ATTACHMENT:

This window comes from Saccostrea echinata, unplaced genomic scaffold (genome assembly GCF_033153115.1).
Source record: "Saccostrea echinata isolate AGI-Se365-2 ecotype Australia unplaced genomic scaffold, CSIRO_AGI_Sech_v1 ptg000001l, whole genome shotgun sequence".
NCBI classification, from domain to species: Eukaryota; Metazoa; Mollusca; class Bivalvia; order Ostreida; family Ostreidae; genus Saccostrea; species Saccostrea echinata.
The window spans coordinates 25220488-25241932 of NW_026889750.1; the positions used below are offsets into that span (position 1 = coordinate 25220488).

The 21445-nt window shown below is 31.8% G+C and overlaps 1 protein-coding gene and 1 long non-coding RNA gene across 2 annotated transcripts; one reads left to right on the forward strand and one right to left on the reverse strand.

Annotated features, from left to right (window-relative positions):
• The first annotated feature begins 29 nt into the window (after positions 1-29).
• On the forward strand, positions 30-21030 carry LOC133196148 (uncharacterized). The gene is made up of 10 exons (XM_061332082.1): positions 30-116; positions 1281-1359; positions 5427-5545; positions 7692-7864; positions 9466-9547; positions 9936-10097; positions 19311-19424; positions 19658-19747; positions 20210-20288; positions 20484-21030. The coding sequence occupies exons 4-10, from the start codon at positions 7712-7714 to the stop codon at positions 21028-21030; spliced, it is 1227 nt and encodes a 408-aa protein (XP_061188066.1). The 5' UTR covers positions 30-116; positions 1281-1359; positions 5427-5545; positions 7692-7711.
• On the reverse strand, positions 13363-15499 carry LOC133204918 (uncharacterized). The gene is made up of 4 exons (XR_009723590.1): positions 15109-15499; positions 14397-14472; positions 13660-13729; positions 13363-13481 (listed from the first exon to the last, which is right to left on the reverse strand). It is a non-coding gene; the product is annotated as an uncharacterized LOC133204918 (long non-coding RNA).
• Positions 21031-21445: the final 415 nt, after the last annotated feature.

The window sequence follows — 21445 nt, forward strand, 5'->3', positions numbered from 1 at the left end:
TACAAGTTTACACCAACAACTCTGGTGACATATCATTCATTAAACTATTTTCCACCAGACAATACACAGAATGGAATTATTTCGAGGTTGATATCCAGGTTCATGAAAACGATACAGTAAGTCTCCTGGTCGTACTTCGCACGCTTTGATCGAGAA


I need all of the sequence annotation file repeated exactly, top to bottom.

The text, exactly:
This window comes from Saccostrea echinata, unplaced genomic scaffold (genome assembly GCF_033153115.1).
Source record: "Saccostrea echinata isolate AGI-Se365-2 ecotype Australia unplaced genomic scaffold, CSIRO_AGI_Sech_v1 ptg000001l, whole genome shotgun sequence".
NCBI classification, from domain to species: Eukaryota; Metazoa; Mollusca; class Bivalvia; order Ostreida; family Ostreidae; genus Saccostrea; species Saccostrea echinata.
The window spans coordinates 25220488-25241932 of NW_026889750.1; the positions used below are offsets into that span (position 1 = coordinate 25220488).

The 21445-nt window shown below is 31.8% G+C and overlaps 1 protein-coding gene and 1 long non-coding RNA gene across 2 annotated transcripts; one reads left to right on the forward strand and one right to left on the reverse strand.

Annotated features, from left to right (window-relative positions):
• The first annotated feature begins 29 nt into the window (after positions 1-29).
• On the forward strand, positions 30-21030 carry LOC133196148 (uncharacterized). The gene is made up of 10 exons (XM_061332082.1): positions 30-116; positions 1281-1359; positions 5427-5545; positions 7692-7864; positions 9466-9547; positions 9936-10097; positions 19311-19424; positions 19658-19747; positions 20210-20288; positions 20484-21030. The coding sequence occupies exons 4-10, from the start codon at positions 7712-7714 to the stop codon at positions 21028-21030; spliced, it is 1227 nt and encodes a 408-aa protein (XP_061188066.1). The 5' UTR covers positions 30-116; positions 1281-1359; positions 5427-5545; positions 7692-7711.
• On the reverse strand, positions 13363-15499 carry LOC133204918 (uncharacterized). The gene is made up of 4 exons (XR_009723590.1): positions 15109-15499; positions 14397-14472; positions 13660-13729; positions 13363-13481 (listed from the first exon to the last, which is right to left on the reverse strand). It is a non-coding gene; the product is annotated as an uncharacterized LOC133204918 (long non-coding RNA).
• Positions 21031-21445: the final 415 nt, after the last annotated feature.

The window sequence follows — 21445 nt, forward strand, 5'->3', positions numbered from 1 at the left end:
TACAAGTTTACACCAACAACTCTGGTGACATATCATTCATTAAACTATTTTCCACCAGACAATACACAGAATGGAATTATTTCGAGGTTGATATCCAGGTTCATGAAAACGATACAGTAAGTCTCCTGGTCGTACTTCGCACGCTTTGATCGAGAA